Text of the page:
A review of Marram, Memories of sea and spider-silk, non-fiction by Leonie Charlton published by Sandstone Press
Marram, memories of sea and spider-silk would have made a great Xmas gift! Published by Sandstone Press, it is a lilting account of the author, Leonie Charlton and her friend’s ride on Highland ponies across the Outer Hebrides from Barra to Callanish on Lewis. Charlton, author of short stories and poetry, dedicated her first full-length book to her mum, a jeweller, with whom she had a tricky relationship (‘I’d wondered if life would be better without her. Then she died and I was broken’). Charlton takes a bag of her beads on the journey, and leaves them in nooks as she meanders the ‘necklace’, ‘strung on streams of salt and fresh water’.
The carefully chosen language, the delicacy of description, is one great strength of this travelogue – it invites the reader to smell and touch the landscape. It causes us to slow to a walking pace and admire the ’empty, sun-bleached snail shells’ at our feet, and to look up and listen to the Arctic terns which ‘serrated the air with their cries’. Marram is full of colour: ‘the aubergine hue of the South Uist hills’; a drake Mallard, a ‘startle of tourmaline’; the ‘gold-gilt ‘of the title’s grass; and tones of dappled grey and cream dun taken from the coats of their four-legged friends. Indeed, for those who love things equestrian, there are many parts which will delight. Alongside the lush detail lies narrative and some reported conversation, intimate shared memories, meetings with islanders who offer grazing, and much fascinating local history – who knew that horses came to Scotland with the Spanish Armada, staying and enriching the local breeds?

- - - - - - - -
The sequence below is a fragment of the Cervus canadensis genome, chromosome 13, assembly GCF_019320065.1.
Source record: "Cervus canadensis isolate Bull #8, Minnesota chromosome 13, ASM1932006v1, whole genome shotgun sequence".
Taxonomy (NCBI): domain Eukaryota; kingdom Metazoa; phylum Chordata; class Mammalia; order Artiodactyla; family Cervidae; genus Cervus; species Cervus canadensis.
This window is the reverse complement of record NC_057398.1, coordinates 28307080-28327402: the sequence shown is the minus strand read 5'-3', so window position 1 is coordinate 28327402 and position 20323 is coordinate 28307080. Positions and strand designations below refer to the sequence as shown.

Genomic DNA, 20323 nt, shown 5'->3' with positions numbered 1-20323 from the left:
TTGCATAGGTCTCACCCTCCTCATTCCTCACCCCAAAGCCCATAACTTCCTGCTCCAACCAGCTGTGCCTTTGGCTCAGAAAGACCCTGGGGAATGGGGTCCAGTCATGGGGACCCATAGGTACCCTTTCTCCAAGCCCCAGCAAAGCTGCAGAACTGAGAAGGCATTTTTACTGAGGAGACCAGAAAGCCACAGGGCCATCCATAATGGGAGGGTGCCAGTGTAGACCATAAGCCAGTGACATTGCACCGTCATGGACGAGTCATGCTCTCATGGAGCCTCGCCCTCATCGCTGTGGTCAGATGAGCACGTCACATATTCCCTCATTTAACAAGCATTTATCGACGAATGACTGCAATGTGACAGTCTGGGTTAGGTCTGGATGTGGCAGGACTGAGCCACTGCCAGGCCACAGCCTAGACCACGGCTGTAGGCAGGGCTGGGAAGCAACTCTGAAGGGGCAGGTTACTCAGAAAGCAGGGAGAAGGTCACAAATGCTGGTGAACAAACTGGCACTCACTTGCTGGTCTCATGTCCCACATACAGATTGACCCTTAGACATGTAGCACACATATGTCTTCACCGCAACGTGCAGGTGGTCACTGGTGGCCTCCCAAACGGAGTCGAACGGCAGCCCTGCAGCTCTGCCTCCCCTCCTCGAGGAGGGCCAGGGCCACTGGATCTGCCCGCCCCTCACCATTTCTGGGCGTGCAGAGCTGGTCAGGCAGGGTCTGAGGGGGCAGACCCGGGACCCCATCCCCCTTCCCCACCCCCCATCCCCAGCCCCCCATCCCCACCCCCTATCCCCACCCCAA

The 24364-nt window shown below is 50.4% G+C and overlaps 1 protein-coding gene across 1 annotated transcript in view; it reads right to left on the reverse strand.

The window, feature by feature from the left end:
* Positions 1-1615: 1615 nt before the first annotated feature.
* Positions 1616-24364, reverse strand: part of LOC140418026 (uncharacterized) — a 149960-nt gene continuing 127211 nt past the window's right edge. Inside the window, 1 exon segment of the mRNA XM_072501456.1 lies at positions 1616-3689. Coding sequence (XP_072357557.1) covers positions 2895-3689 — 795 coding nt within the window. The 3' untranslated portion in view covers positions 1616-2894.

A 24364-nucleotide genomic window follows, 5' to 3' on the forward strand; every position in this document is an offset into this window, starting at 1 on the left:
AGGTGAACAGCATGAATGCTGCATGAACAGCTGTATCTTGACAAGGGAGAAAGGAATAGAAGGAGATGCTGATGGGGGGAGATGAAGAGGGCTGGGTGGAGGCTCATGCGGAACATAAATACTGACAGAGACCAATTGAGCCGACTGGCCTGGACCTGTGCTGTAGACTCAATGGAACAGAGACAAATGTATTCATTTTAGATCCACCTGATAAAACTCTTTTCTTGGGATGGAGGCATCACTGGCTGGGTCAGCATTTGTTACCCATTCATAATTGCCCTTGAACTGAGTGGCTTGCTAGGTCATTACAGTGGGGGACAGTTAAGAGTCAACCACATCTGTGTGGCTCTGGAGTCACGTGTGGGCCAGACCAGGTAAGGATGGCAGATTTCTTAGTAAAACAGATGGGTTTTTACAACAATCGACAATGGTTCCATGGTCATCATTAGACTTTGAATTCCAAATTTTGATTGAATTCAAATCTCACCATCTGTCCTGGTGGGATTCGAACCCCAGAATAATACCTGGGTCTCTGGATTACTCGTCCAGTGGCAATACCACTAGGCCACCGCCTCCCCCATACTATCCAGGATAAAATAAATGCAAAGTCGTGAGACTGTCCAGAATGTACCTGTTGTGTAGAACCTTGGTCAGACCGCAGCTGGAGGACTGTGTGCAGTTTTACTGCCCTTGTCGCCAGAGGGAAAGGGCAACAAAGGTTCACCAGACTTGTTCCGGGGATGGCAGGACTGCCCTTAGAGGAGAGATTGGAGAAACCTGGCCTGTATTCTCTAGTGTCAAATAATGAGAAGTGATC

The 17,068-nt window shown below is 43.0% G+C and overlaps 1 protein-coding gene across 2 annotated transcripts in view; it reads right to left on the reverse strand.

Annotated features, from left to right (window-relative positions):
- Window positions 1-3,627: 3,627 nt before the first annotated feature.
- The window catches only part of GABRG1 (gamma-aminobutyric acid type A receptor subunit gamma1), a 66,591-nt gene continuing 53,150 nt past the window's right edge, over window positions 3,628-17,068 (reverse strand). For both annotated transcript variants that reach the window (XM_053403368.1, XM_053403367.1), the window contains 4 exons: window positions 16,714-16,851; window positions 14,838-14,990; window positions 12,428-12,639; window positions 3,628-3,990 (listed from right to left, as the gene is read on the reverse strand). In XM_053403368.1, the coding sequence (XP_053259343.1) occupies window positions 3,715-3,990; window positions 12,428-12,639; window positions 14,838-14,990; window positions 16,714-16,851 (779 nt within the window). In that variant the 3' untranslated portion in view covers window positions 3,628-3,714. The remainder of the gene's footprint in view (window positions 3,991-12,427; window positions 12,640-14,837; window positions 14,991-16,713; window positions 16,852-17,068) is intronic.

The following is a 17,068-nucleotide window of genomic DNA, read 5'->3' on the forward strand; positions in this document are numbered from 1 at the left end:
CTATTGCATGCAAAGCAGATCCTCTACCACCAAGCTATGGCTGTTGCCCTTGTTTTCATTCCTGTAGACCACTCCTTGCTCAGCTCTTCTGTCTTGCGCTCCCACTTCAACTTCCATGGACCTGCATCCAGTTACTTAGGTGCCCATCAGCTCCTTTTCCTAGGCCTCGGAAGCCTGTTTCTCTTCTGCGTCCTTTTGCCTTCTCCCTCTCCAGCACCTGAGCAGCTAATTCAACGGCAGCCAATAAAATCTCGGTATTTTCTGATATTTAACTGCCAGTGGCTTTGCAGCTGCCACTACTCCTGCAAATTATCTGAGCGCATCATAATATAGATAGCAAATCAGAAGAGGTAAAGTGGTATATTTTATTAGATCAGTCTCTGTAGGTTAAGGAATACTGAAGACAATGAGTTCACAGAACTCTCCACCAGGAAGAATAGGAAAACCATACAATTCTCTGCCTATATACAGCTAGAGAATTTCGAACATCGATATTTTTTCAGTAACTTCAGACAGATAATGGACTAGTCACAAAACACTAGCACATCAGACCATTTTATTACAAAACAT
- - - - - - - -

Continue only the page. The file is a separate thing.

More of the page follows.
‘a pilgrimage of love and personal sea-change’ p. xv
With a few more travel books by women thankfully being published nowadays, some featuring extreme treks and adventures, Charlton moves around with a refreshing and altogether Shepherdian * disregard for clocking up the miles or achieving great summits. The group endure their fair share of turbulent weather, not only dreich terrain and sodden camping, but silent striding which allows for recollections of sick beds to surface and feelings to be bravely faced. Although they dine on oysters and prosecco, they also display capability and strength when called for.
Which it is! We are pre-warned, but it is nevertheless shocking when, towards the end, there is a hair-raising account of some serious difficulty all four characters encounter and the established pace and style of the writing changes to reflect this incident. However, despite the occasional humorous episode (one horse takes a very long pee in a church carpark!) and a few joyous beach gallops, the overriding gait of the ruminative narrative is steady throughout. This is indeed a quiet, attentive book which brings the remote country alive, and reminds you to go off and explore.
*Nan Shepherd Scottish writer best known for ‘The Living Mountain’, a collection of essays about walking and living in the Cairngorm Mountains of Scotland.
Marram will be published on 19 March 2020
Have you read this? Please leave a comment and tell me what you thought.